Chapter 37: Scumbag
“Mr. Barrington,” the woman pleaded, “my daughter is not a criminal. She’s an addict. She would have never been mixed up with those … those horrible people if it weren’t for the drugs.”
Her breasts were magnificent. They made it difficult to pay attention to anything else, least of all her sob story. “I understand. Unfortunately, there was a loaded weapon and just over twenty-eight grams of heroin in her car—”
“My car,” the husband sniffed, a balding chinless hedge fund type in a turtleneck and cardigan.
Blane barely acknowledged him. “Which elevates the charge to armed trafficking. This carries a minimum mandatory of fifteen years.”
The woman began to cry.
He spoke to her breasts. “And since Caitlin was already on probation—”
“For drugs!” She blew her nose. “She’s a heroin addict.”
He pretended to study his calendar. “Well I’m going to ask the judge for a continuance. There’s a chance that I can work out a plea agreement with the new prosecutor assigned to her case. We went to law school together.”
“Oh, if you could just get her into a long-term rehabilitation center.”
He stood. Don’t count on it. “There’s always a possibility. I’m doing everything I can.”
The husband’s handshake was weak. Like a cold fish. Hers was soft, sensual. Maybe she would come alone next time. Wouldn’t be the first concerned mother he’d “counseled” on the couch.
As soon as the door closed, he buzzed his receptionist. “Laela, get Amos up here.”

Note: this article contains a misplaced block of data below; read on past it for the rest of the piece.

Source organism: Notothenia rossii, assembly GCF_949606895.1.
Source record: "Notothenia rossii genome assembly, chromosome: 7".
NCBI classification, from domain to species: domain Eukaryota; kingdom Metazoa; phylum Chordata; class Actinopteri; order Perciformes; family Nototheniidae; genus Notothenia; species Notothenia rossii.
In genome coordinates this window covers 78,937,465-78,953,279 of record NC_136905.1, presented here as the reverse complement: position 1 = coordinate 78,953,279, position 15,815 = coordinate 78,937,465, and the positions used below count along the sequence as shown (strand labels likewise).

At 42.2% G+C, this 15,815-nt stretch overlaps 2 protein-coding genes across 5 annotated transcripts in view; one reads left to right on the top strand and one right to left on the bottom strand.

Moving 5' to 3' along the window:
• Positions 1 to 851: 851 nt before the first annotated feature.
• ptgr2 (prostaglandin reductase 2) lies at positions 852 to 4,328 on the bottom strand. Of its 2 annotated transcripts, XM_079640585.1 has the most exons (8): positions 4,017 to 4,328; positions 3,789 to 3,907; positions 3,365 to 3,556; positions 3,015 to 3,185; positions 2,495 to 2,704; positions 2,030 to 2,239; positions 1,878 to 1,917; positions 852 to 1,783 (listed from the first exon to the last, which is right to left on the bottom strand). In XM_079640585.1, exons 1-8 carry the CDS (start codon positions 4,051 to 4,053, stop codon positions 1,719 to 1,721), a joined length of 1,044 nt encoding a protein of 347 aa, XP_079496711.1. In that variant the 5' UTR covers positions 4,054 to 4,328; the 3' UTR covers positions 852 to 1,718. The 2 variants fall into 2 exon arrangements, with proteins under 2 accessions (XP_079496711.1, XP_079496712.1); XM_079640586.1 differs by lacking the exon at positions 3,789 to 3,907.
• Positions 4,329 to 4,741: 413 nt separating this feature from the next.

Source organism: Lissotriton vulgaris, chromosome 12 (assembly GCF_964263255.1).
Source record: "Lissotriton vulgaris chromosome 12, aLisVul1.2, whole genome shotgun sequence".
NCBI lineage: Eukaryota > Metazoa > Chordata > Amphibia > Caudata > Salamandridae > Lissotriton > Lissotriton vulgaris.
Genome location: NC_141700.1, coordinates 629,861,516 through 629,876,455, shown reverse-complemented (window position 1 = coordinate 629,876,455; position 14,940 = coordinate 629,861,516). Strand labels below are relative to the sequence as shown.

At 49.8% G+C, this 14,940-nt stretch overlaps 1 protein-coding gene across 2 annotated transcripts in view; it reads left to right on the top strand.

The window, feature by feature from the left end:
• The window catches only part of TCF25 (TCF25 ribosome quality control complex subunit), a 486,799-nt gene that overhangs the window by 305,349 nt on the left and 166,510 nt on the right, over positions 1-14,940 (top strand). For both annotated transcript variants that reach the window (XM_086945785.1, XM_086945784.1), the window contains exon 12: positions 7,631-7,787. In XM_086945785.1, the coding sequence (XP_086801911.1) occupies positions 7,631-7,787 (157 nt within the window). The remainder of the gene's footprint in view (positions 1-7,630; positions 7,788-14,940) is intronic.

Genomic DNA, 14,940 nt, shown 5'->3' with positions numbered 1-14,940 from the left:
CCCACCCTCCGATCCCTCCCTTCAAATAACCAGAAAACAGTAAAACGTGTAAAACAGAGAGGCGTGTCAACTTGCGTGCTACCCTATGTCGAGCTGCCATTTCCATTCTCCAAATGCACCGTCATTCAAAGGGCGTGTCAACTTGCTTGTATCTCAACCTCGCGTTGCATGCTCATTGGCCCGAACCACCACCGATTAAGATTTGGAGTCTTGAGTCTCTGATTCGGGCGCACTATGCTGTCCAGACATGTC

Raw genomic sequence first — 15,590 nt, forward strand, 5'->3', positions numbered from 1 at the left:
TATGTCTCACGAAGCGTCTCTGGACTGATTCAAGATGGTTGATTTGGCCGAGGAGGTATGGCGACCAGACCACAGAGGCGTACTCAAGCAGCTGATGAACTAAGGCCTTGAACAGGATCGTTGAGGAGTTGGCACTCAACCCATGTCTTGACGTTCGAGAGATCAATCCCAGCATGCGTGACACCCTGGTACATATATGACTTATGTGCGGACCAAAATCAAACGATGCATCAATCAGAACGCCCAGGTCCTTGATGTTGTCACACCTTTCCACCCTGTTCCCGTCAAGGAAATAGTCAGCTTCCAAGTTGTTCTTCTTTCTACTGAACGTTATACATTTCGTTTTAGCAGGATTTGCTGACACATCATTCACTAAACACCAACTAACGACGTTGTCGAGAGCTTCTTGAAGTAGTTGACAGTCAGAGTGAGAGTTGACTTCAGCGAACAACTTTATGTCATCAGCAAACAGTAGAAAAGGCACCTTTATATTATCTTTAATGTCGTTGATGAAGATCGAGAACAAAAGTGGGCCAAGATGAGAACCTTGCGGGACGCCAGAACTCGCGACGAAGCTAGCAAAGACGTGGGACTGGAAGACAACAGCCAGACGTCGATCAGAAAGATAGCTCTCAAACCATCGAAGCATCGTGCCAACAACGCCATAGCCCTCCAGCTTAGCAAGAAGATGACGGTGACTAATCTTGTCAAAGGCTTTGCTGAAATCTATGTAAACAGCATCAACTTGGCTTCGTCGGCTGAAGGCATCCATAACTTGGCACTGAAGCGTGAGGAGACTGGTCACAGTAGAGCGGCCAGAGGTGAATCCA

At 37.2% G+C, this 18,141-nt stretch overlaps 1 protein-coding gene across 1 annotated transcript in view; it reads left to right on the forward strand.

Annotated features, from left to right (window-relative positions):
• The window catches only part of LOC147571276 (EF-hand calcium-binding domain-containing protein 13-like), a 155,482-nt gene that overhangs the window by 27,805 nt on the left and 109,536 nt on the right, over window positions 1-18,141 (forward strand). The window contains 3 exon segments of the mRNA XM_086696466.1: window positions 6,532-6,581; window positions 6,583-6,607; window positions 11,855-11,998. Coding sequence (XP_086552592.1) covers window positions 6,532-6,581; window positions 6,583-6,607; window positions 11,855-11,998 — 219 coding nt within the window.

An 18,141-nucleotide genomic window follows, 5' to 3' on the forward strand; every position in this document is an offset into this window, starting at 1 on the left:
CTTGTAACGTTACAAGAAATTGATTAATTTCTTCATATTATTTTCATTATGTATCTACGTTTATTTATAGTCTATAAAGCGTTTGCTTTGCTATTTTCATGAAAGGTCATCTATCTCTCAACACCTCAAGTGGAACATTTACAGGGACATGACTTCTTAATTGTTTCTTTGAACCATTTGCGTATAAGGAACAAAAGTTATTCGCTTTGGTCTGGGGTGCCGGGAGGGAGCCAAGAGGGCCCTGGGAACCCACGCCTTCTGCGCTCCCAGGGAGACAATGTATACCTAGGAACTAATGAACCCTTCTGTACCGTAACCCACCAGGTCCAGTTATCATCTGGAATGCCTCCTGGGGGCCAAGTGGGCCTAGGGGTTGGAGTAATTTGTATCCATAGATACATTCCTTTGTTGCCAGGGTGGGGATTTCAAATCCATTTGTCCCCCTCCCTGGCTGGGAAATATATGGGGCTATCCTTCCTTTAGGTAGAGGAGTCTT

Five minutes later a lanky, sandy-haired man in a polyester suit strode into his office, reeking of cigarette smoke. Blane fumbled in his drawer for the air freshener. The man sat on the corner of his desk. Thin lips pulled into a smile, revealing yellow, coffee-stained teeth. “Mornin’ Boss. How may I help you?”
It was easy to dismiss Amos Faircloth as an ignorant bumpkin. Blane made this mistake when he first joined the firm, and his litigation suffered for it. But after what should have been a unanimous verdict ended in a hung jury, a senior partner insisted that he use Amos as his investigator going forward and the victories began to stack up.
Deceptively intelligent with a bare-knuckles, by-any-means-necessary approach, Amos Faircloth had a knack for unearthing buried details. The type of details that cast reasonable doubt in the minds of jurors and sent prosecutors scrambling for last-second plea agreements. He was also a retired homicide detective, a veteran of thirty years with connections throughout the force.
Blane pulled up the department of corrections website on his computer, typed in the name and spun the screen so he could read it.
“Mason Foster?” Amos reached for his notepad and pen. “Is he a witness or a suspect?”
“Neither,” said Blane. “He’s a scumbag.”
“I can see that.”
“I need you to dig up any dirt you can find.”
Amos frowned at the screen. “Armed robbery, ag assault, seems to me there’s enough dirt right here to build a mountain.”
Blane waved him off. “That stuff is old. I’m looking for something new. Something that’ll bury his ass so deep, he’ll never climb out again.”
The investigator twirled his pen between nicotine-stained fingers. “This business or personal?”
“Does it matter?”
“I reckon it doesn’t.”
Blane leaned back in his chair and locked his fingers behind his head. “It’s personal.”